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Thursday, December 13, 2007

Ike Turner dies at 76

IKE TURNER, whose achievements as one of the founding fathers of rock'n'roll were overshadowed by his former wife Tina Turner's claims that he beat her for almost two decades, has died at the age of 76.
His death was announced on Wednesday by Jeanette Bazzell Turner, who married Turner in 1995. She gave no cause of death, but said he had had emphysema.
Turner was best known for discovering Anna Mae Bullock, a teenage singer from Nutbush, Tennessee, whom he renamed Tina Turner. The Ike and Tina Turner Revue recorded a string of hits in the 1960s before the Turners broke up in 1975.
Tina Turner described the relationship as abusive in her autobiography, I, Tina, which was adapted for the 1993 film What's Love Got to Do With It? and made Ike's name synonymous with domestic abuse.
"I got a temper," he admitted in 1999 in his autobiography, Takin' Back My Name: The Confessions of Ike Turner, co-written with Nigel Cawthorne. But he maintained that the film had "overstated" it.
Turner's career extended back to the 1950s, when he played with pioneering Mississippi Delta bluesmen and helped shape early rock'n'roll as well as soul and rhythm and blues. Rocket 88, a song his band released in 1951, is regularly cited as a contender for the first rock'n'roll record for its beat, its distorted guitar and its honking saxophone.
Turner, whose full name is variously given as Izear Luster Turner jnr and Ike Wister Turner, was born in Clarksdale, Mississippi, and was brought up there by his mother after his father, a minister, was beaten to death by a white mob.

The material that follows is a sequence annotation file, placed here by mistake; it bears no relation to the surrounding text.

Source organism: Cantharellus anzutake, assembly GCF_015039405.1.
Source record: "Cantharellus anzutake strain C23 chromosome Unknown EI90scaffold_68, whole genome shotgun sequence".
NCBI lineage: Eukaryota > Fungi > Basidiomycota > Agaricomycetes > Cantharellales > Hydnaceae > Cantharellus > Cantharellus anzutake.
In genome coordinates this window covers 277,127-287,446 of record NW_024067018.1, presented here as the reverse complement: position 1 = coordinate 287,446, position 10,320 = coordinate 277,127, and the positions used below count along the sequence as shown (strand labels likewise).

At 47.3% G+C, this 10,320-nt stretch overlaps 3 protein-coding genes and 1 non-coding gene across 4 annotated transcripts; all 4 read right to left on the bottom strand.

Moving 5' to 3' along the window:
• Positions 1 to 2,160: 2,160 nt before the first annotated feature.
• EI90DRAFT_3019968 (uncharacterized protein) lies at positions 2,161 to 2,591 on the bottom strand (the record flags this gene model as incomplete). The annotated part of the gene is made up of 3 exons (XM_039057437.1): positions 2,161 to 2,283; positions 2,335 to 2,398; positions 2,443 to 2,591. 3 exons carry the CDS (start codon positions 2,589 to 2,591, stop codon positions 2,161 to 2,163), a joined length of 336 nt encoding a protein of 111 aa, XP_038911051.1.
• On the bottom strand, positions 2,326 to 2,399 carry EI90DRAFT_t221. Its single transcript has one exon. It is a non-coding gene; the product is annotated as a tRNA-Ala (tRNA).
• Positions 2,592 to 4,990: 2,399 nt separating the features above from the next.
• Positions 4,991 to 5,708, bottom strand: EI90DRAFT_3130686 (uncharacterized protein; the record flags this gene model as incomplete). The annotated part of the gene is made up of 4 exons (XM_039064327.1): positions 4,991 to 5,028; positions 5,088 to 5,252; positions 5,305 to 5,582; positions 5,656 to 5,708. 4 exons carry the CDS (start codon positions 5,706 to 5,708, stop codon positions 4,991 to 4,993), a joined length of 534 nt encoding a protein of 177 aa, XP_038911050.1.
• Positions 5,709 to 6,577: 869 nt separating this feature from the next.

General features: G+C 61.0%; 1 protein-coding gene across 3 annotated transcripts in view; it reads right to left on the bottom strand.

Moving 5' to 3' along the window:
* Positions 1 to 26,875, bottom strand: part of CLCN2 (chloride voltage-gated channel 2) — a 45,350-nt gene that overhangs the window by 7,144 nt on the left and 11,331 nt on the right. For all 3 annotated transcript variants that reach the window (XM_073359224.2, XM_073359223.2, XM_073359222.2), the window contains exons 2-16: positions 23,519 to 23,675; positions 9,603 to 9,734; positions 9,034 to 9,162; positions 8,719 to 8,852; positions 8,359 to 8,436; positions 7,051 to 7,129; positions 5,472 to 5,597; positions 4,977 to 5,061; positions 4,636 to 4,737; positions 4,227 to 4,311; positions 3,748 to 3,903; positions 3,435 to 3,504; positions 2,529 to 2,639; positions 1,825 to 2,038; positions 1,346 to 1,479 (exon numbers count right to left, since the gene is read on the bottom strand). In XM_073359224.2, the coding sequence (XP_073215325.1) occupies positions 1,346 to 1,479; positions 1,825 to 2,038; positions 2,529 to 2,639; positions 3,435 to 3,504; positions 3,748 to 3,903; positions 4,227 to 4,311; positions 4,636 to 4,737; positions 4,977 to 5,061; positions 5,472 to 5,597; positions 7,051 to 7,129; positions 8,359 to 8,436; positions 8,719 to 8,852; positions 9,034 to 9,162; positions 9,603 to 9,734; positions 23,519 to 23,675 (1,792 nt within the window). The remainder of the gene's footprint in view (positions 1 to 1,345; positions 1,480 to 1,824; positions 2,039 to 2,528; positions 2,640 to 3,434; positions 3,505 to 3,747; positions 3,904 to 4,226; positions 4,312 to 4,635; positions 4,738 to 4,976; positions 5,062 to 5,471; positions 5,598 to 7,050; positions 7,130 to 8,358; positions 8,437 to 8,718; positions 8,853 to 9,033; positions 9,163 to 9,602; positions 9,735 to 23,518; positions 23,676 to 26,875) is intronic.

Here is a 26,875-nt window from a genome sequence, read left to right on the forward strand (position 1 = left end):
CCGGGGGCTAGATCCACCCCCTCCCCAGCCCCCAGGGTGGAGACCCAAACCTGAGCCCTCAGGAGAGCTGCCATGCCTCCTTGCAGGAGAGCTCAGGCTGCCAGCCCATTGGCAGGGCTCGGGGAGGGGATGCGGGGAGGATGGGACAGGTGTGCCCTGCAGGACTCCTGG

He grew up around Delta musicians such as the bluesman Robert Nighthawk jnr and the pianist Pinetop Perkins, who gave him boogie-woogie lessons, and he learned to play guitar.
In high school he formed a group called the Kings of Rhythm. B.B. King helped that band get a steady weekend gig and recommended them to Sam Phillips at Sun Studios in Memphis. They had been performing jukebox hits, but on the drive to Memphis, they decided to write something of their own. Their saxophonist, Jackie Brenston, suggested a song about the new Rocket 88 Oldsmobile. The piano-pounding intro and the first verse were by Turner, and the band collaborated on the rest; Brenston sang. It sold half a million copies. Turner was paid $US20 for the record.
In 1958, Anna Mae Bullock joined his band and quickly became its focal point as Tina Turner. The band was renamed the Ike and Tina Turner Revue.
The Rolling Stones chose the Revue as their opening act on a 1969 tour, introducing them to many rock fans. In 1971, the Revue reached the pop Top 10 with their version of Creedence Clearwater Revival's Proud Mary, with Ike's deep vocal counterpoint and Tina's memorable spoken-word interlude.
"We never do anything nice and easy," Tina Turner said. "We always do it nice and rough."
She walked out on him in 1975. He, already abusing cocaine and alcohol, spiralled further downward during the 1980s while she became a multimillion-selling star. In 1989, he went to prison for cocaine possession offences and was in jail when he was inducted into the Rock and Roll Hall of Fame.
On his release from prison, Turner set out to reclaim his place in rock history. In the end, the music business embraced him: his 2006 album, Risin' With The Blues, won the Grammy as best traditional blues album.

New York Times

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